EPR Properties (EPR 0.30%) is becoming one of the more popular real estate investment trusts (REITs). That's likely due to its high-yielding monthly dividend, making it an attractive option for those seeking passive income. 

Given the REIT's growing popularity, we asked a couple of our contributors to provide the bull and bear case to give investors a fuller picture of the EPR's upside potential and risk profile. Here's a closer look at the case for and against buying shares of this high-yielding REIT. 

Lots to like about this high-yielding REIT

Matt DiLallo (bull case): The bull thesis for EPR Properties is simple. Spending on experiences continues to grow as more consumers prioritize spending their hard-earned money on enjoying an experience over purchasing products. That's driving more visitors to experiential properties like movie theaters, gaming locations, attractions, eat & play venues, and experiential lodging.

The continued growth in experiences is leading operators to expand. One way they can fund their growth is by partnering with EPR Properties to complete sale-leaseback transactions, unlocking the value of their real estate and giving the capital to expand. EPR Properties expects to make $500 million to $700 million of new investment this year, which will help grow its income-producing experiential real estate portfolio. Overall, the REIT sees a more than $100 billion investment opportunity in experiential real estate. 

Future acquisitions should enable EPR Properties to grow its attractive dividend. The REIT pays a monthly dividend that currently yields over 6%. That's nearly double the REIT sector's average and even further about the1.6% yield of an S&P 500 index fund. 

That payout is on a solid foundation. EPR Properties expects its dividend payout ratio to be around 70% of its funds from operations this year. That's a conservative level for a REIT, providing a cushion for the dividend while enabling EPR to retain cash to fund acquisitions. Meanwhile, the company has an investment-grade balance sheet with over $300 million of cash and an untapped $1 billion credit facility at the end of the first quarter, giving it lots of financial flexibility to make deals.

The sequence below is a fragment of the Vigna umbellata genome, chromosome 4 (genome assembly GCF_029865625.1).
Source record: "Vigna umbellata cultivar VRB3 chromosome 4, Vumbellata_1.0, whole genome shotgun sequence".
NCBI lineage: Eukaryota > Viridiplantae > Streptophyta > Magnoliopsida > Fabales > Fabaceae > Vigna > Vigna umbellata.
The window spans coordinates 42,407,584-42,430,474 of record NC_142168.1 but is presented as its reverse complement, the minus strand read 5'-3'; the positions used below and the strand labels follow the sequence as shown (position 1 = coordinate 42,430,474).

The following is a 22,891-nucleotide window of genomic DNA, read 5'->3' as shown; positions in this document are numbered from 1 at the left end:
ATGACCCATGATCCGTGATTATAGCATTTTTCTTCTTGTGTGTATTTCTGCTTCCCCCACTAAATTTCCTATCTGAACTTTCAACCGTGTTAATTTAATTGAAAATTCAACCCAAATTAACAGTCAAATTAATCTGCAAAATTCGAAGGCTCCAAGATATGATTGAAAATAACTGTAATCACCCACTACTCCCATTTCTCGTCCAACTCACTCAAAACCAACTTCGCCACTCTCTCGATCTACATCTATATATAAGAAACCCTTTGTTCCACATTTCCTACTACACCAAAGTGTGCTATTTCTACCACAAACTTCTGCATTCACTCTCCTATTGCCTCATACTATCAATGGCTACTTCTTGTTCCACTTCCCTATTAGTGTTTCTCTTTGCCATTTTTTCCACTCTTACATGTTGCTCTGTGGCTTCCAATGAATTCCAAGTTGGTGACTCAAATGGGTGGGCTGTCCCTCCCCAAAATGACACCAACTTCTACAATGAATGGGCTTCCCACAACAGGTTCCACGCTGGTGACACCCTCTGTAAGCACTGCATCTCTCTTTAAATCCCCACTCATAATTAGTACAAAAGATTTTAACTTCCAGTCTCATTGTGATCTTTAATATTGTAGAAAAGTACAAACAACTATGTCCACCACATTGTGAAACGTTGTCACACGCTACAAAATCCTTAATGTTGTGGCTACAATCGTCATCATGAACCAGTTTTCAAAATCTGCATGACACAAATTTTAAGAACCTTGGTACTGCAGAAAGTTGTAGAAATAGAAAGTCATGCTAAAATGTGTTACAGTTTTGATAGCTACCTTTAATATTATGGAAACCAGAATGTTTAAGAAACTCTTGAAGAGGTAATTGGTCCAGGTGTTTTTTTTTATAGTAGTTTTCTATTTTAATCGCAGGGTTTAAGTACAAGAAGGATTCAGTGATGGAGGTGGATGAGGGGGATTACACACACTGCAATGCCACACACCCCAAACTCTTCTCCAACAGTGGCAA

Put everything together, and EPR looks like a great REIT to own for the long term. It offers investors strong growth prospects and a lucrative passive income stream. That should enable it to produce attractive total returns in the coming years.

These speed bumps could slow EPR's growth

Mike Price (bear case): EPR is a tough stock to make a bear case for, but I think it could have a few speed bumps coming if the economy enters a recession. Let's look at its concentration risk and balance sheet.

Ten tenants make up just less than 70% of the REIT's total, and the top four account for just less than half of revenue. Those four are AMC Entertainment Holdings, TopGolf, Regal Entertainment Group, and Cinemark Holdings. That's three movie theater chains and a souped-up driving range. You can argue that movie theaters and souped-up driving ranges would be among the first things to be cut out of personal budgets in the event of a recession.

There are plenty of successful companies that have revenue concentrations and EPR is currently investing in diversification. Just keep in mind that an investment in EPR is an investment in its tenants staying financially viable.

EPR has work to do on its balance sheet. At the end of Q1, it had about $300 million in cash and $2.8 billion in debt. Interest expense of $33 million was close to a quarter of rental revenue. The good news is that all of that debt has fixed rates below 5%.

The bad news is that all of the debt is coming due in the next 10 years. About $1 billion of it is due by 2026. Normally, the REIT would just refinance the debt as it comes due and move on. But that's not a great strategy when interest rates will probably have doubled by the time EPR can refinance and interest expense is already almost 25% of revenue.

The next step is jacking up lease prices. Out of its 323 properties, only 14 have leases coming due by 2026. Its leases have planned increases each year, but management acknowledged that the contractual escalations may not even keep up with inflation in last year's annual report. That means the REIT will have to grow revenue to meet the new debt obligations by buying more properties to produce more cash flow. That means taking on even more debt at higher interest rates.

The REIT could potentially issue stock to pay down debt, but that reduces the dividend yield. It could unload some existing properties, but that reduces cash flow. Whatever it does will have pros and cons and may affect your investment.

The high-yielding REIT is a bit higher risk

EPR Properties offers investors upside to the growth in experiences from a real estate perspective. It should be able to continue providing them with a steadily rising stream of passive income. However, the high-yielding REIT isn't without risk. Investors shouldn't wager too much of their portfolio on this high-yielding REIT's upside and income potential.